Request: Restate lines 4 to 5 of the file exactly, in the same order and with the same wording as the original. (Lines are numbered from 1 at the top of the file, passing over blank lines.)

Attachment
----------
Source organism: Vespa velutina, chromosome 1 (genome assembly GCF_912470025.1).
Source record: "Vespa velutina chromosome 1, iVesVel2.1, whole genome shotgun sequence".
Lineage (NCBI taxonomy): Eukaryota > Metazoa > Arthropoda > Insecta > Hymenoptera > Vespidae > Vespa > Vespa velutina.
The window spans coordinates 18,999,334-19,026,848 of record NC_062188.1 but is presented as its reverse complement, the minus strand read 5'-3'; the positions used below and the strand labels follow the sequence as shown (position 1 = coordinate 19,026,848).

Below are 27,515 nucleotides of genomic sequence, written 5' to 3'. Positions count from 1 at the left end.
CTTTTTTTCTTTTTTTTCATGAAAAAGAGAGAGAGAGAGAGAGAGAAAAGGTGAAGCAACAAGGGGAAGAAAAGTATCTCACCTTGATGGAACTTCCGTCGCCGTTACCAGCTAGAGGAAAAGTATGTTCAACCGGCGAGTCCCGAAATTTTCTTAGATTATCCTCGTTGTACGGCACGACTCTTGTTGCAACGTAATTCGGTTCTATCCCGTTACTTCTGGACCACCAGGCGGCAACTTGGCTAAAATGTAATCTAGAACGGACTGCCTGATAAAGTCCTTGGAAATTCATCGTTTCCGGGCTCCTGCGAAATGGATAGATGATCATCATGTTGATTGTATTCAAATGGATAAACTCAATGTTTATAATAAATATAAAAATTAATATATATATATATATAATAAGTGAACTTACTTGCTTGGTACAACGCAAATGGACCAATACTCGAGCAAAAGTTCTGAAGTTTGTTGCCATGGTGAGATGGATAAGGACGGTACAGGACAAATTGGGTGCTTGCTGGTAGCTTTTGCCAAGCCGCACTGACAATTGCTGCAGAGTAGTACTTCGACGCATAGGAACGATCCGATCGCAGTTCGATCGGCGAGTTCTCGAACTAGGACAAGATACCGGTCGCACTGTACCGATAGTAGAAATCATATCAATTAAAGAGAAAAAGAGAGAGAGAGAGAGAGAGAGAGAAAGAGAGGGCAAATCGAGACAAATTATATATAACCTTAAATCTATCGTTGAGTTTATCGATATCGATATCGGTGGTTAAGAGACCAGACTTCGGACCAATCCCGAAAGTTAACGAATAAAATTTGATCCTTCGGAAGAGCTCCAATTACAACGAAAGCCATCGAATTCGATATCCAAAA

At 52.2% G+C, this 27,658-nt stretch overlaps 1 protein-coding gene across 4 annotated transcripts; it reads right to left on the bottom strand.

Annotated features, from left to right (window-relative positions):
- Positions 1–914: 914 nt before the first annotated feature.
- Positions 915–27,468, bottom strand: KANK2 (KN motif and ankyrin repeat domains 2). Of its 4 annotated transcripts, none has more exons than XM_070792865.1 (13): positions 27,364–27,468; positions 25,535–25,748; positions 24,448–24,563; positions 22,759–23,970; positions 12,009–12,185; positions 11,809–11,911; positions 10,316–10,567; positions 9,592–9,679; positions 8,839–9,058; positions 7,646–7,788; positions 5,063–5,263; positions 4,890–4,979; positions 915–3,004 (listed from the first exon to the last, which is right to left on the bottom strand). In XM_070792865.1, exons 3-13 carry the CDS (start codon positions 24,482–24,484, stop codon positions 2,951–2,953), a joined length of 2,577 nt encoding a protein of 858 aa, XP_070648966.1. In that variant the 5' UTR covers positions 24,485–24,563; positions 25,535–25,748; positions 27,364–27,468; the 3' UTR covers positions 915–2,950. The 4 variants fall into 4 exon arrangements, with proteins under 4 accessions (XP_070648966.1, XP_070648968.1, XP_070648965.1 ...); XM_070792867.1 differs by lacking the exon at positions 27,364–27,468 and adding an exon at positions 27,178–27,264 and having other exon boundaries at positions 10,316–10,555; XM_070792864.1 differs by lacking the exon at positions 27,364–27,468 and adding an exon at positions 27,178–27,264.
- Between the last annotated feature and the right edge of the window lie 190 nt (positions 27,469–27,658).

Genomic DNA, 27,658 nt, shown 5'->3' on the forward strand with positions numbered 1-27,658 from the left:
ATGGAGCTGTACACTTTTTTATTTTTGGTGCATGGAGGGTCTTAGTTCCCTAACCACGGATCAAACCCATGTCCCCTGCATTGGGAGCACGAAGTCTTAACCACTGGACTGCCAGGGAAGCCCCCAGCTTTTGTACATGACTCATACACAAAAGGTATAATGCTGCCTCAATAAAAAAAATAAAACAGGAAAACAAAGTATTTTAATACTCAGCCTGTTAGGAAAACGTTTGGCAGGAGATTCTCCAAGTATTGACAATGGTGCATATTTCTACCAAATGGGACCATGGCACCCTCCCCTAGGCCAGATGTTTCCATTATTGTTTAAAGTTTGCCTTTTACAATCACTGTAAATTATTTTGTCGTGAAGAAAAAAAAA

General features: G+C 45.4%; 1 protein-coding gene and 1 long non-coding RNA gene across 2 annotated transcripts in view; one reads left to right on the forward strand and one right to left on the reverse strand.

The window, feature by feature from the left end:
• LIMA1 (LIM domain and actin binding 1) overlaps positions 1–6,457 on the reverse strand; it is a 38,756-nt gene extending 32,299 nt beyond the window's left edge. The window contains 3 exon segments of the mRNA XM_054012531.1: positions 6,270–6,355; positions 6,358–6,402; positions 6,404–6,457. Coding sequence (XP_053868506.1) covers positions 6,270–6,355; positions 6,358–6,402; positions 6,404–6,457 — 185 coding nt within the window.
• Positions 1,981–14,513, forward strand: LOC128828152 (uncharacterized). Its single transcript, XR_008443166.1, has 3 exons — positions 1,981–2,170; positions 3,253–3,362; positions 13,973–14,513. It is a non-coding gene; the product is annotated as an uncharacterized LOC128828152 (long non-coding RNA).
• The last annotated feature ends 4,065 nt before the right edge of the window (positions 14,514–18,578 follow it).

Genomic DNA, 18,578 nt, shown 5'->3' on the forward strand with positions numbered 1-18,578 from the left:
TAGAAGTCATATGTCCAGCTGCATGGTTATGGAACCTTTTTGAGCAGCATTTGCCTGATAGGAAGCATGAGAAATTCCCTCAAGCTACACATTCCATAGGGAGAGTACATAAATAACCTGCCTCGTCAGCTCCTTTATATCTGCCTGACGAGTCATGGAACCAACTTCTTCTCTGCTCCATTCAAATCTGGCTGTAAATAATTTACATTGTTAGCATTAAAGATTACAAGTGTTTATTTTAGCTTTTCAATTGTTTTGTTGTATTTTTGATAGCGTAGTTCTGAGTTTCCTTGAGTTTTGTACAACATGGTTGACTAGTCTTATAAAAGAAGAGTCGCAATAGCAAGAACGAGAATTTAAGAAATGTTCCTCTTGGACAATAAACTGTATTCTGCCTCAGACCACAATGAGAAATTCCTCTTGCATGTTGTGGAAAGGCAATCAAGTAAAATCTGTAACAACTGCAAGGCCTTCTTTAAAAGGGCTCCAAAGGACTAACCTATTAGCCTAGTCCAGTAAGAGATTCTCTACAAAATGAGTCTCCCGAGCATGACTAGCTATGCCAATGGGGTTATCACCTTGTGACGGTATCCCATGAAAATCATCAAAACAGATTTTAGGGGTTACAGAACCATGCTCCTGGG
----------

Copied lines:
The window spans coordinates 18,999,334-19,026,848 of record NC_062188.1 but is presented as its reverse complement, the minus strand read 5'-3'; the positions used below and the strand labels follow the sequence as shown (position 1 = coordinate 19,026,848).

Below are 27,515 nucleotides of genomic sequence, written 5' to 3'. Positions count from 1 at the left end.